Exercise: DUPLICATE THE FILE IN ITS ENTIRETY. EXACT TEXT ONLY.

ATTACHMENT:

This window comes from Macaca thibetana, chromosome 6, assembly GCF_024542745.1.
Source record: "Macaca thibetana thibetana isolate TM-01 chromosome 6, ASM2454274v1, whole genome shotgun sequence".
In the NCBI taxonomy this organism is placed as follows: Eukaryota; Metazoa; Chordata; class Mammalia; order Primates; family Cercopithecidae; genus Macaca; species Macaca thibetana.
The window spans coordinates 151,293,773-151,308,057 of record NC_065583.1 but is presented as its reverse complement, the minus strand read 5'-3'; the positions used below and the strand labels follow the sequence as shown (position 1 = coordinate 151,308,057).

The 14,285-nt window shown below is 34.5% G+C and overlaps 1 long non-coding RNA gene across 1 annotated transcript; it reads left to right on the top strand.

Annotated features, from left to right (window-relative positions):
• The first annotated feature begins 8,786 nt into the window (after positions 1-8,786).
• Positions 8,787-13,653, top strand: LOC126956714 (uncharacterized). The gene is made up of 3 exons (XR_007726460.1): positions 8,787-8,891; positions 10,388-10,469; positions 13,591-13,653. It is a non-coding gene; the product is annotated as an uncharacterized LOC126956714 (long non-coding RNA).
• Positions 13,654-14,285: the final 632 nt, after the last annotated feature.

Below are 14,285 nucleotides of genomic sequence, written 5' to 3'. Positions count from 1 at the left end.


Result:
This window comes from Macaca thibetana, chromosome 6, assembly GCF_024542745.1.
Source record: "Macaca thibetana thibetana isolate TM-01 chromosome 6, ASM2454274v1, whole genome shotgun sequence".
In the NCBI taxonomy this organism is placed as follows: Eukaryota; Metazoa; Chordata; class Mammalia; order Primates; family Cercopithecidae; genus Macaca; species Macaca thibetana.
The window spans coordinates 151,293,773-151,308,057 of record NC_065583.1 but is presented as its reverse complement, the minus strand read 5'-3'; the positions used below and the strand labels follow the sequence as shown (position 1 = coordinate 151,308,057).

The 14,285-nt window shown below is 34.5% G+C and overlaps 1 long non-coding RNA gene across 1 annotated transcript; it reads left to right on the top strand.

Annotated features, from left to right (window-relative positions):
• The first annotated feature begins 8,786 nt into the window (after positions 1-8,786).
• Positions 8,787-13,653, top strand: LOC126956714 (uncharacterized). The gene is made up of 3 exons (XR_007726460.1): positions 8,787-8,891; positions 10,388-10,469; positions 13,591-13,653. It is a non-coding gene; the product is annotated as an uncharacterized LOC126956714 (long non-coding RNA).
• Positions 13,654-14,285: the final 632 nt, after the last annotated feature.

Below are 14,285 nucleotides of genomic sequence, written 5' to 3'. Positions count from 1 at the left end.